As an American couple without children in Germany, my husband and I didn't notice any difference in how Father's Day was celebrated until a few years ago. Occasionally you see a group of wild men traveling by beer bike or being rowdy in Berlin bars, but I just figured that was the usual stag party rolling through the city. It wasn't until we heard someone mention Männertag ("Men's Day") that we connected these raucous events with a holiday.
Father's day in Germany is the chance for men to act like boys, beer to be drunk by the Maß (liter) and for responsibility to take a vacation.
When is Father's Day in Germany?
Germany's Vatertag (also known as Männertag or Herrentag) coincides with Ascension Day (Christi Himmelfahrt) and is held on a Thursday in May. It is a national holiday around the country and the Friday following is usually a day off, making for one drunken day out and three days to recover, otherwise known as a four-day weekend.
Origins of Germany's Father's Day
The holiday has noble beginnings in the Middle Ages as a religious ceremony honoring Gott, den Vater (God, the father). Towards the 1700s the day transformed into Vatertag, a family day honoring fathers. Eventually, it fell out of popularity, but found a comeback in the 19th century as Männertag, a "boys' day out" or by its more gentle euphemism of "gentlemen parties".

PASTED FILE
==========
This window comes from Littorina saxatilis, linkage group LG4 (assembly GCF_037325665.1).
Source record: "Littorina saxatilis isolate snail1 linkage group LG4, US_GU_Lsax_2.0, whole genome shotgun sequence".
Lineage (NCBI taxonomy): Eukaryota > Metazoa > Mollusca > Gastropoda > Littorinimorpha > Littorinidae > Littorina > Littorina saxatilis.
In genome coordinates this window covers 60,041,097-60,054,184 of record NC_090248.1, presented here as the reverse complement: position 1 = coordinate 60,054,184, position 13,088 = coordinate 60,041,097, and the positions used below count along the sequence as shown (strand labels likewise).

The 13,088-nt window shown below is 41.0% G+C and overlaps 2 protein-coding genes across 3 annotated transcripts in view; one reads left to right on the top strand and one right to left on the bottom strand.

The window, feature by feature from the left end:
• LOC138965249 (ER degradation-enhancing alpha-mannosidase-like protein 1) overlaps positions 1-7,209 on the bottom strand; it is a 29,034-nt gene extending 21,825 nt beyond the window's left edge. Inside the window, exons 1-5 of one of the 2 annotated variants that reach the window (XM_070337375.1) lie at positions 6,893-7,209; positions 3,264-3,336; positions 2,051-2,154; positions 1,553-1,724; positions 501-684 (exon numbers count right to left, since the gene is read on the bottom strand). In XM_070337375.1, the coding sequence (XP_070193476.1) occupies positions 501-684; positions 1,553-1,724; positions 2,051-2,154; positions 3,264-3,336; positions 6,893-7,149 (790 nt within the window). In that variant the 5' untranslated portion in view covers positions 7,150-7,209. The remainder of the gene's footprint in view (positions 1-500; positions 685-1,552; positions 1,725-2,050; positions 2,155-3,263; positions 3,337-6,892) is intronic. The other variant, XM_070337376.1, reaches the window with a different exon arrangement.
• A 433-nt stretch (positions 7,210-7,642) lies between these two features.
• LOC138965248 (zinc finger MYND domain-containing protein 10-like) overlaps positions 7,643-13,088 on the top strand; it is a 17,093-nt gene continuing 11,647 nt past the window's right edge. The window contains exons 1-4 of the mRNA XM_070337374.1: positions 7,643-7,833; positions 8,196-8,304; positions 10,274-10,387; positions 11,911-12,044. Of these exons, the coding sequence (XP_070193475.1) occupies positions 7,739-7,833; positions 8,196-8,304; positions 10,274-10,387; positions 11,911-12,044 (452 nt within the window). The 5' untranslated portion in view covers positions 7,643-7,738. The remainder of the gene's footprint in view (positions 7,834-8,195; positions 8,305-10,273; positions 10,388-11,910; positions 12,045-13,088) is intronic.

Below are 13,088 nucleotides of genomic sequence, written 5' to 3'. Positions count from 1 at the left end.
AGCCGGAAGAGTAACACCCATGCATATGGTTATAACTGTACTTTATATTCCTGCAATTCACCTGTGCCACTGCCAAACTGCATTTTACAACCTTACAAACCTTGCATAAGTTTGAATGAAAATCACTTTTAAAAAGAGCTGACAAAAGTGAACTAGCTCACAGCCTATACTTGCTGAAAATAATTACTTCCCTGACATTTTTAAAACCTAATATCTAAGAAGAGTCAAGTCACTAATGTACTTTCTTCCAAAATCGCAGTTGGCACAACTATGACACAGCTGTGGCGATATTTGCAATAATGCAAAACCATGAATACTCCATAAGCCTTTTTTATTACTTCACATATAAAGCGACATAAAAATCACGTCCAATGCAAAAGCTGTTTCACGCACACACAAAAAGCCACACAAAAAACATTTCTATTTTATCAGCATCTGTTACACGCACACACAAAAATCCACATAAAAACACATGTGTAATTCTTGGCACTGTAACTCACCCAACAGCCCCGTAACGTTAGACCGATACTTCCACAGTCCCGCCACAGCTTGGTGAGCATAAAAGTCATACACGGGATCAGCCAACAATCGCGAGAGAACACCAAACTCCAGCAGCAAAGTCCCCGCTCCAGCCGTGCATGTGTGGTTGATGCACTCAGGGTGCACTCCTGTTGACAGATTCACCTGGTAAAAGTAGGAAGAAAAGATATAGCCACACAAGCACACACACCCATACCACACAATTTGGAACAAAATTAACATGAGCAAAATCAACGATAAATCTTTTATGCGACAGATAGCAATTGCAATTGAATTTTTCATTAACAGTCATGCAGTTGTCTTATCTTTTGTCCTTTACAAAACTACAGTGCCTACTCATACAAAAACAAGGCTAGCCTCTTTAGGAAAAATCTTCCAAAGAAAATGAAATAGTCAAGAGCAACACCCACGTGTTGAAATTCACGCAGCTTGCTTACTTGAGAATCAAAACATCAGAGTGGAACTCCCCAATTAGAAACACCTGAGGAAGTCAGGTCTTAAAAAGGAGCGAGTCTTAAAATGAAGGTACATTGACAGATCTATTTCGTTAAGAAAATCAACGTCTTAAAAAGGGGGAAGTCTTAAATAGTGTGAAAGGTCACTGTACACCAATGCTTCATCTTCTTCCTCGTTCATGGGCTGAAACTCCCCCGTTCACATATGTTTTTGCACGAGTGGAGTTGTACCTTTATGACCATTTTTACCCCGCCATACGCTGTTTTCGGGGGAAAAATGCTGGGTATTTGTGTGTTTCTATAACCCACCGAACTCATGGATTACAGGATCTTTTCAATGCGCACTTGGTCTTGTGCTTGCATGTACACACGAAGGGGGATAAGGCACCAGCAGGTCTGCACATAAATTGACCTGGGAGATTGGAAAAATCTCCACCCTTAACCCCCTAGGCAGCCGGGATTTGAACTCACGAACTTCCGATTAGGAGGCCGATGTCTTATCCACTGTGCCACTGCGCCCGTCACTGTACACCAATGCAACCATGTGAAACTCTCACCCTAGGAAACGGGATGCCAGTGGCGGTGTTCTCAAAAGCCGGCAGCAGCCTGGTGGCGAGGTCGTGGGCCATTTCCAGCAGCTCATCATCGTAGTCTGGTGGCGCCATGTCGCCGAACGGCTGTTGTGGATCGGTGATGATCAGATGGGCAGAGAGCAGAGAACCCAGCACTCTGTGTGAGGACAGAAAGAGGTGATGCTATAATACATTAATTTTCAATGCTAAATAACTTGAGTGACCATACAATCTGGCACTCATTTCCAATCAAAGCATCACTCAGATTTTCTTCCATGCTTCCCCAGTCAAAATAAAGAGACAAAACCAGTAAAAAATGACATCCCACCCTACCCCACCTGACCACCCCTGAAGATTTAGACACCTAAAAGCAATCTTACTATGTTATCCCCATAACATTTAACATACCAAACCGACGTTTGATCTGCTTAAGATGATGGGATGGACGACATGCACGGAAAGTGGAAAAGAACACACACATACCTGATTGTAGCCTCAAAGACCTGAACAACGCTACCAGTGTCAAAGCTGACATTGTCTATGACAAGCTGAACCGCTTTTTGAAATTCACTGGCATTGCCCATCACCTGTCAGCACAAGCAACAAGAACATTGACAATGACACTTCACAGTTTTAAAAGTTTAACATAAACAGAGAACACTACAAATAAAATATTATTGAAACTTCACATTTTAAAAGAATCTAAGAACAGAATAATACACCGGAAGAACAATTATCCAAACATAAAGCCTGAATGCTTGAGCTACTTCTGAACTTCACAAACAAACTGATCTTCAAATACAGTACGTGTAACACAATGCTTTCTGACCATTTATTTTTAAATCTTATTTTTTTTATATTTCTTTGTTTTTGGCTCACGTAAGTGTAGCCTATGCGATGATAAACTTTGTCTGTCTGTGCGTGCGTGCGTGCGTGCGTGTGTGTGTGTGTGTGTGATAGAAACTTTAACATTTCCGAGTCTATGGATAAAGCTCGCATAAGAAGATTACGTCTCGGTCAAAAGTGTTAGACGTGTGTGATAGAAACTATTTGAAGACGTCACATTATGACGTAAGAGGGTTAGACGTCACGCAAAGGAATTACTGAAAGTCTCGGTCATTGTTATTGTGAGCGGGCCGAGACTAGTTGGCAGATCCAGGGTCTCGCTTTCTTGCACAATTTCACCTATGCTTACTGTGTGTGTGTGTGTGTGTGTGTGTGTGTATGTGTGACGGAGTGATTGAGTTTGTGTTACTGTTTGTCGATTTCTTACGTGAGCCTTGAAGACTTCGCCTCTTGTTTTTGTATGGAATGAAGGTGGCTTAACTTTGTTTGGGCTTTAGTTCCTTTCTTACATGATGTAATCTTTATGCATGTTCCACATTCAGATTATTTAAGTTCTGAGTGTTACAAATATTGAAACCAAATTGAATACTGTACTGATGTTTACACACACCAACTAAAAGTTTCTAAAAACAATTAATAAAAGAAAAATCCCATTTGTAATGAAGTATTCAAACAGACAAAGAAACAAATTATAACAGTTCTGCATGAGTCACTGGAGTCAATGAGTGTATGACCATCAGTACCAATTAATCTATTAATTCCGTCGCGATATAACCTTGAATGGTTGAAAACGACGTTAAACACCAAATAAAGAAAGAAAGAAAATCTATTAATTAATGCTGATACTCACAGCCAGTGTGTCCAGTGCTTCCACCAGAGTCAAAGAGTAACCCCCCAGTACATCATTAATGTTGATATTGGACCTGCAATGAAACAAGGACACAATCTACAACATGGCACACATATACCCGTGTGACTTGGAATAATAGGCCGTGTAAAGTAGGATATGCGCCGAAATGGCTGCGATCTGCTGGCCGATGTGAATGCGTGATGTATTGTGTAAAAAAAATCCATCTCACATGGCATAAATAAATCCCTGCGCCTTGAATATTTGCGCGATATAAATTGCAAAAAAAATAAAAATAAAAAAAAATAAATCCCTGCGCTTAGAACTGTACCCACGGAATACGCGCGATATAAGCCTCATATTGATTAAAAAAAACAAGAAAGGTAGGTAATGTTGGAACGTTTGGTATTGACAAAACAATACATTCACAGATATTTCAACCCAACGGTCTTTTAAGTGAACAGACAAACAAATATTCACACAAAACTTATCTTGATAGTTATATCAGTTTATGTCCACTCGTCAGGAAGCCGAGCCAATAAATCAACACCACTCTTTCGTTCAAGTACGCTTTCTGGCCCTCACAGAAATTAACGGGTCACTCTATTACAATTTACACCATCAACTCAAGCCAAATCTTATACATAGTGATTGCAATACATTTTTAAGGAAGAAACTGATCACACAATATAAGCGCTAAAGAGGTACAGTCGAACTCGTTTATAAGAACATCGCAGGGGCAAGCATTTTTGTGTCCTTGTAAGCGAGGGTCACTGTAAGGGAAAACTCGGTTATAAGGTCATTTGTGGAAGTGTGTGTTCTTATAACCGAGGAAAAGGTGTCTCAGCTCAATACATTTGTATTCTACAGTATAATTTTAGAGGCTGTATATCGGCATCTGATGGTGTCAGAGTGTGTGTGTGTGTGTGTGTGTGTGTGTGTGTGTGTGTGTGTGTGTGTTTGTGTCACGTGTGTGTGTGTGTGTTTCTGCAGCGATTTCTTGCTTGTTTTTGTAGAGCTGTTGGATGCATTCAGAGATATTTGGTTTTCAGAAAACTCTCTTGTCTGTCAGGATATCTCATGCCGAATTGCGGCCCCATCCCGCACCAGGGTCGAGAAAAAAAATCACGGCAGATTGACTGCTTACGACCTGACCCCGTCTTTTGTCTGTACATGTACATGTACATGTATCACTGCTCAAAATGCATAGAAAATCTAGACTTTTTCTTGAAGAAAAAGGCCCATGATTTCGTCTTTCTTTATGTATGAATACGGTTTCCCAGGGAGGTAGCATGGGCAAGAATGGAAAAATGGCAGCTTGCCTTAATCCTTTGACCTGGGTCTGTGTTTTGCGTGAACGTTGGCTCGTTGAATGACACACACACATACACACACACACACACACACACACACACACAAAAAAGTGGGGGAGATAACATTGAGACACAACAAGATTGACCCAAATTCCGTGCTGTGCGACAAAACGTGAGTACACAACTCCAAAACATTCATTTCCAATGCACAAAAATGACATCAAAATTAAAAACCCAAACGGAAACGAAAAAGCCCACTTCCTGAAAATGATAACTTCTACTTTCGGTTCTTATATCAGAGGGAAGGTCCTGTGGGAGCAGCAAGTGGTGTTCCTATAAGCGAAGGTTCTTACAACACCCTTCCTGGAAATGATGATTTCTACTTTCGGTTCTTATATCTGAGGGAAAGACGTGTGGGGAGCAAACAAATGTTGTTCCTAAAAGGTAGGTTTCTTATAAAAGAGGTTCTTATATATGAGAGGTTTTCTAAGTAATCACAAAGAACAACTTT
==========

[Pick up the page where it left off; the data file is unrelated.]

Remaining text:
How to Celebrate Männertag in Germany
While celebrations are strictly men only, it is open to any male with Männlichkeitswahn (machismo) and a desire to indulge in their caveman side.
- Pub tour (Männerrunde)
- Indulge in the drinks, eats, and atmosphere of Germany's many biergartens
- Bike tour with a Bollerwagen (wagon) of booze or by beer bike
- Reserve spots in a beer hall for your group to drink and sing your way through the day
- Gather in a park with games like Boules, a grill and crates of beer, schnaps and mixers
Safety on Männertag
Whatever the day brings, alcohol is likely to be involved. Männertag's reputation as a Sauftag ("drinking day") has made it unpopular amongst some segments of the public and - understandably - with the Polizei (police).
Some cities have tried to curb the mayhem by imposing public drinking bans, but these measures have been struck down by the courts. In Rostock, police got experimental trying to exchange alcoholic beverages for non-alcoholic with limited success.
It appears that there is little chance of curbing the behavior officially, so wherever the day takes you - it is your responsibility. Abide by all laws and regulations and be respectful of the authorities. Männertag is only one day a year; you don't want to pay for it the other 364.